“After winning his primary by just 260 votes this month, Robin Vos expressed no regrets and stood by Trump.”

… and beyond

Senate prepares to pick up the judicial-pick pace as November looms

“With most of their biggest legislative priorities accomplished and control of the Senate a toss-up, Democrats are about to dig into territory more closely associated with the GOP: ramping up judicial confirmations,” Politico's Marianna Levine reports.

“While President Joe Biden has seen more judges confirmed at this point in his presidency than his three White House predecessors, some Senate Democrats and progressive advocacy groups want the chamber to start picking up the pace. Judicial confirmations will come to a standstill if Republicans win back the Senate in the fall, they warn.”

New breed of video sites thrive on misinformation and hate

“BitChute and Odysee serve up conspiracies, racism and graphic violence to millions of viewers. Taking advantage of Big Tech disinformation crackdowns and the rise of Trump, the sites reflect a new media universe — one where COVID-19 is fake, Russia fights Nazis in Ukraine, and mass shootings are ‘false flag’ operations,” Reuters's Andrew Marshall and Joseph Tanfani report.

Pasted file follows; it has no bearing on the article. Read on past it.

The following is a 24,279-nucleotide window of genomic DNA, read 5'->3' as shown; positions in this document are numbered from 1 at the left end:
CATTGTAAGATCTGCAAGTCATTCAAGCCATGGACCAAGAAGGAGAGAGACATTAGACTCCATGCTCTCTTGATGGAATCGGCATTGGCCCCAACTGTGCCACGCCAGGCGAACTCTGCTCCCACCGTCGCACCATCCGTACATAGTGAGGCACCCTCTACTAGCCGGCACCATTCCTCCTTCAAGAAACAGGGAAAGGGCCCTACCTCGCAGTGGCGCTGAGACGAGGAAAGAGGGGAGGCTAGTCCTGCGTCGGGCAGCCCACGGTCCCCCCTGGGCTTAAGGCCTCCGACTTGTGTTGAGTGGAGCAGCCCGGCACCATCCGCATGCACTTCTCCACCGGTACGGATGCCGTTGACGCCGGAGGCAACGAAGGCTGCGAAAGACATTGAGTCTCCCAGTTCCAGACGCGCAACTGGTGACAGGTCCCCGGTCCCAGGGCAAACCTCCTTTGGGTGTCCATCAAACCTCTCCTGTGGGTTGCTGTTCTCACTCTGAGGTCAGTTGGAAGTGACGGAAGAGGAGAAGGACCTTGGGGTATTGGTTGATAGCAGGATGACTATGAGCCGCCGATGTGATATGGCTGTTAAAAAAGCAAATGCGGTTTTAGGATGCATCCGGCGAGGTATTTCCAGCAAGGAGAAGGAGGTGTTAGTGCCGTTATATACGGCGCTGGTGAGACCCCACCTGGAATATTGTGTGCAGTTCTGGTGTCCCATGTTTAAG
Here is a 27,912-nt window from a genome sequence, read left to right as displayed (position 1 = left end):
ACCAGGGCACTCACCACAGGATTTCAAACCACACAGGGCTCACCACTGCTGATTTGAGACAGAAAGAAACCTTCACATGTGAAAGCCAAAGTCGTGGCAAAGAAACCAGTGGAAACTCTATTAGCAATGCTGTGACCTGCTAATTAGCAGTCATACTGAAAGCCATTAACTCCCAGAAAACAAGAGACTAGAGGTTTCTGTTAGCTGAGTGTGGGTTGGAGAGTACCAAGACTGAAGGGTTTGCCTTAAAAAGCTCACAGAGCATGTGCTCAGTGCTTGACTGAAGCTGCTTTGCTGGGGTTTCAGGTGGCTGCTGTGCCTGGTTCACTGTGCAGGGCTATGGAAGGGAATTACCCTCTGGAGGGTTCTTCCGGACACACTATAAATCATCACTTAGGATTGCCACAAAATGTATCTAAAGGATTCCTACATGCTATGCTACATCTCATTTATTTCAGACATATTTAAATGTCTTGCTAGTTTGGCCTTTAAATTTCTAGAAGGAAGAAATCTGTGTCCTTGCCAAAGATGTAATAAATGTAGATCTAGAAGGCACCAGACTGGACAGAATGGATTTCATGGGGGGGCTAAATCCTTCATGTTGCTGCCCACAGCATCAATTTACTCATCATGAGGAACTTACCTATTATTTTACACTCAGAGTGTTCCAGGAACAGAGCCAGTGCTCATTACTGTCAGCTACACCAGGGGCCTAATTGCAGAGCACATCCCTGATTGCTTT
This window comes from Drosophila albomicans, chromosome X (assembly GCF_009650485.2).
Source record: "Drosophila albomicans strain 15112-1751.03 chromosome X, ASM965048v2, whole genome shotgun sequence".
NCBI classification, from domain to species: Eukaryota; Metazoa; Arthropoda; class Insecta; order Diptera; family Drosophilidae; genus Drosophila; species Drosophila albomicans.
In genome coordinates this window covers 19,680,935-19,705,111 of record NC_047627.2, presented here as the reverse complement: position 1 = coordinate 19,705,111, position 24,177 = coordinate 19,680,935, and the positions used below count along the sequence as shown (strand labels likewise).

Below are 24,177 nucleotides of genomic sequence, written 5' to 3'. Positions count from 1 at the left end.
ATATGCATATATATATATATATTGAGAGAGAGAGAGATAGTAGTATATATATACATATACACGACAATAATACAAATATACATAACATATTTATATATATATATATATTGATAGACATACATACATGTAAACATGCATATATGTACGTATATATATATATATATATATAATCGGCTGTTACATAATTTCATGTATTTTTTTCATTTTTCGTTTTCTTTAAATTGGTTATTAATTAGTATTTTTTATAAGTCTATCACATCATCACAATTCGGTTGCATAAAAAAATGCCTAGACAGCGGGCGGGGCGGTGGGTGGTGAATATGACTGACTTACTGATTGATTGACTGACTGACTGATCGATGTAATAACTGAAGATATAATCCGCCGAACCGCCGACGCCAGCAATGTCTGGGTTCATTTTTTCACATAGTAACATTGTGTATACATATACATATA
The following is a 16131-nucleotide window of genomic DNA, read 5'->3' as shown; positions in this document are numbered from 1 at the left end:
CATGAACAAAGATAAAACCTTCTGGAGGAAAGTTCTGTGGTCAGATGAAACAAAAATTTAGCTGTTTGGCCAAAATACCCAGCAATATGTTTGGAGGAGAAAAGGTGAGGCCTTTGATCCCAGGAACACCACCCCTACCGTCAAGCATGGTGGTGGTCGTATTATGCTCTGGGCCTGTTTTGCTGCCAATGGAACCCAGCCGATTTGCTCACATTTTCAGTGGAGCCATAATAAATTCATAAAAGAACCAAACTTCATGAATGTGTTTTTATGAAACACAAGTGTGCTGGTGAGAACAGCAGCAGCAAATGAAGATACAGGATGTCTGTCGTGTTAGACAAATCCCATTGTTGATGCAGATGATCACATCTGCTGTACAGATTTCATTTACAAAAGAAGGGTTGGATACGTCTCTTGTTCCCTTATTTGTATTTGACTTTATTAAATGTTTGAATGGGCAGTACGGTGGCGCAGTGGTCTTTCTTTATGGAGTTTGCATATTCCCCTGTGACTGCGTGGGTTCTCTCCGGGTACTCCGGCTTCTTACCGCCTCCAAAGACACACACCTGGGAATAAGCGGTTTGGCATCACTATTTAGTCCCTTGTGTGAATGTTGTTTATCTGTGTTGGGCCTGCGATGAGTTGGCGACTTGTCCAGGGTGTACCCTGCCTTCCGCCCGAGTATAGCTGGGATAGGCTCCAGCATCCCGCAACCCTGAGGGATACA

• BitChute has boomed as YouTube, Twitter and Facebook tighten rules to combat misinformation and hate speech. An upstart BitChute rival, Odysee, has also taken off. Both promote themselves as free-speech havens, and they’re at the forefront of a fast-growing alternative media system that delivers once-fringe ideas to millions of people worldwide.”

Back to school, with panic buttons: The post-Uvalde scramble

“Multiple states now mandate or encourage the buttons, and a growing number of districts are shelling out tens of thousands of dollars per school for them — part of a widespread scramble to beef up school security and prevent the next tragedy. The spending spree includes metal detectors, security cameras, vehicle barriers, alarm systems, clear backpacks, bullet-resistant glass and door-locking systems,” the Associated Press's Heather Hollingsworth reports.